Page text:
In 1915, she had an affair with French writer Francis Carco after visiting him in Paris. She retold the story of this relationship in her short story, An Indiscreet Journey. That same year, she learned of her brother's death in the war.
In 1916, Katherine Mansfield entered her most prolific period as a writer, and her relationship with John Murry improved. She broadened her literary acquaintances, meeting great writers such as D.H. Lawrence, Virginia Woolf, T.S. Eliot, Lytton Strachey, and Bertrand Russell through social gatherings and mutual friends.
Unfortunately, in December of 1917, Mansfield fell ill and was diagnosed with tuberculosis. In April of 1918, her divorce from her husband George Bowden was at last finalized, so she married John Murry. The following year, he became the editor of a prestigious weekly journal called Athenaeum.
Mansfield wrote over a hundred reviews for the magazine. During the winter of 1918-19, because of her poor health, she stayed in a villa in San Remo, Italy, with her friend and ex-lover, Ida Baker.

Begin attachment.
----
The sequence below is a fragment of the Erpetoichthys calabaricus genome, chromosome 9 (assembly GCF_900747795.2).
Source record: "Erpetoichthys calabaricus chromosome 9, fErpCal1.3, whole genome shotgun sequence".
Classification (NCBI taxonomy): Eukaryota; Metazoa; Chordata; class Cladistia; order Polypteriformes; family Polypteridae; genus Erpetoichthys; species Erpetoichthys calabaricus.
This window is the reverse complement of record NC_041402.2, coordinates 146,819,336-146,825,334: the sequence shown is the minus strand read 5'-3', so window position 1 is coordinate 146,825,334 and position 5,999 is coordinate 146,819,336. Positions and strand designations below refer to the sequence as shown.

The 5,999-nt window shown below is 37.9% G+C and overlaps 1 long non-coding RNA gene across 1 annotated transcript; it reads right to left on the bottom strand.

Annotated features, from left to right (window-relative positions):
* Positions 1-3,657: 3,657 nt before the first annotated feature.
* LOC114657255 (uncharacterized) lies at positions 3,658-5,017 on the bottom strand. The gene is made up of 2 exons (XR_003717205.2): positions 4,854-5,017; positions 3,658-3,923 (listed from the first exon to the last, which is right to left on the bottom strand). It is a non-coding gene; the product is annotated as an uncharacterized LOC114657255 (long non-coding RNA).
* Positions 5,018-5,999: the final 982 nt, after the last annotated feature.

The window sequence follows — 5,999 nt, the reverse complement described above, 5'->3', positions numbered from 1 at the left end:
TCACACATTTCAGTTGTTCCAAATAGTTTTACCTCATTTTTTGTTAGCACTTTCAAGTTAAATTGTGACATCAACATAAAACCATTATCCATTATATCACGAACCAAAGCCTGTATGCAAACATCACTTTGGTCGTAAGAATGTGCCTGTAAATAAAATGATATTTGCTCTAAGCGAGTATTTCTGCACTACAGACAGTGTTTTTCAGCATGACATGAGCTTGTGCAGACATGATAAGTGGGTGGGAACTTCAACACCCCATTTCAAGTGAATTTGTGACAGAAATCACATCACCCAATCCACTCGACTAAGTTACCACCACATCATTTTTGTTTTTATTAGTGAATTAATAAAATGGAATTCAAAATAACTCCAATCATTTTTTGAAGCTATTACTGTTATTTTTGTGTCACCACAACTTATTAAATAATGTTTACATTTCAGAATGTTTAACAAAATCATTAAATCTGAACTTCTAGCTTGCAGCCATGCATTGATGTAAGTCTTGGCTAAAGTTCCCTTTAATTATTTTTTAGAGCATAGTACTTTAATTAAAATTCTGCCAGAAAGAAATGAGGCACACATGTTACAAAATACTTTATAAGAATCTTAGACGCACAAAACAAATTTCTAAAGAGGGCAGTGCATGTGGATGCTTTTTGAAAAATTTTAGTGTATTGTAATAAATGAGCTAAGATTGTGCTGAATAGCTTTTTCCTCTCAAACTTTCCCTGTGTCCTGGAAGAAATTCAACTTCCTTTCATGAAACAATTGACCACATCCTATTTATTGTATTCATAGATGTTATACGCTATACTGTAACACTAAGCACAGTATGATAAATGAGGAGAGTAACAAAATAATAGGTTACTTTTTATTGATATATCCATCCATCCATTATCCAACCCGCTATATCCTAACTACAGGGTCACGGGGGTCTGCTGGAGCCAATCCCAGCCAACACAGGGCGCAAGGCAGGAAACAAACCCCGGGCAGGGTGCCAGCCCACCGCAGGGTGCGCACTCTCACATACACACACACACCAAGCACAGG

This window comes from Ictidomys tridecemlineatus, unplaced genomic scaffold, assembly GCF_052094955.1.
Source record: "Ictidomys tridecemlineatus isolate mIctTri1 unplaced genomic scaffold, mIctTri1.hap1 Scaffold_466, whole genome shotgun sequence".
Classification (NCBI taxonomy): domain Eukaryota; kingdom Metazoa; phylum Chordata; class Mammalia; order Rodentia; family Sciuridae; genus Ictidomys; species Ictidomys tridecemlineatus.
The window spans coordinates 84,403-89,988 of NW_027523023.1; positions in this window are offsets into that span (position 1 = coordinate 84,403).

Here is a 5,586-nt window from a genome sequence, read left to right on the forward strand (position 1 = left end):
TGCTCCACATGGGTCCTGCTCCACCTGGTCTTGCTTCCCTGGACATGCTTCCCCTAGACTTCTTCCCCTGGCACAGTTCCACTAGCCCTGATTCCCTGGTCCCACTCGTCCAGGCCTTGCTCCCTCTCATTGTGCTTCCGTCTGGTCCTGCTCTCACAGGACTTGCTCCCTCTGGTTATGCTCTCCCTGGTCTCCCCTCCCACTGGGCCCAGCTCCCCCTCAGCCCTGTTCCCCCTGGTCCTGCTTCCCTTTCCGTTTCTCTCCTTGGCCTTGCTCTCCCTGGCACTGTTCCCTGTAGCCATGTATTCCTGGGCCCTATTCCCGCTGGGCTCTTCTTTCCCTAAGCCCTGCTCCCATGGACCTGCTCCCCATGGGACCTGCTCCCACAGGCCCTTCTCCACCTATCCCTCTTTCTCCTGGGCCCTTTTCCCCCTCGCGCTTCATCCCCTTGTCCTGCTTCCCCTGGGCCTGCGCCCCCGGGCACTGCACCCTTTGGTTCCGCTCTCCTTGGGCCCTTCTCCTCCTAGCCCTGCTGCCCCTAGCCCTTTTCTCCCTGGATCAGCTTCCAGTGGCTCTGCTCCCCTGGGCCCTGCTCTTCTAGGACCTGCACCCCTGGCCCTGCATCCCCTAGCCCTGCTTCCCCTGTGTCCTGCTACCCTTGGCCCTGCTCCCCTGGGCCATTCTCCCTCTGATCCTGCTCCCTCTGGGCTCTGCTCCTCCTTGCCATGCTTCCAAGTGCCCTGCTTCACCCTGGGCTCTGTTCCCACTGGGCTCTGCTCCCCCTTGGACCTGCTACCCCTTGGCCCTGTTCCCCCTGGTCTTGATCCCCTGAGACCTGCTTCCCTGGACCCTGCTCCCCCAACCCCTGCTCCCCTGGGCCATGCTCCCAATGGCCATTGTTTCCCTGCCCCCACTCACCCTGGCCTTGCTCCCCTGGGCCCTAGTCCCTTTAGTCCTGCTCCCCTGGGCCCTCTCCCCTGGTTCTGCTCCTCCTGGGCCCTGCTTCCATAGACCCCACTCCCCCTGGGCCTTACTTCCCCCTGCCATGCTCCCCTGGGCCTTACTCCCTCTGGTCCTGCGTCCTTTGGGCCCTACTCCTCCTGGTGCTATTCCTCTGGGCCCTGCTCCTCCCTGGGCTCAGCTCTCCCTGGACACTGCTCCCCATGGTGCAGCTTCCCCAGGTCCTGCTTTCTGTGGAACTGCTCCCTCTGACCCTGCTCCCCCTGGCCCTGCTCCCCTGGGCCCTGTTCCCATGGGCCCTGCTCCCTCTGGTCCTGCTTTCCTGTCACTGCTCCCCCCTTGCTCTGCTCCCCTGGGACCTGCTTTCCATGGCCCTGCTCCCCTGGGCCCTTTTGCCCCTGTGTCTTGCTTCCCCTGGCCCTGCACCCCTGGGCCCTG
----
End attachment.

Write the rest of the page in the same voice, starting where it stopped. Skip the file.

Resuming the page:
Their relationship became strained, and Katherine wrote to John of her depression, so he came to stay over the Christmas season. But their relationship too became strained and they often lived apart.
Katherine Mansfield spent her last years seeking unorthodox treatments for her tuberculosis, but none of them worked. She died on January 9th, 1923, at the age of 34. She was a master of the short story, a modernist, an early feminist, and a progressive thinker ahead of her time.
Quote Of The Day
“Looking back, I imagine I was always writing. Twaddle it was too. But better far write twaddle or anything, anything, than nothing at all.” - Katherine Mansfield
Today's video features a reading of Katherine Mansfield's classic short story, The Garden Party. Enjoy!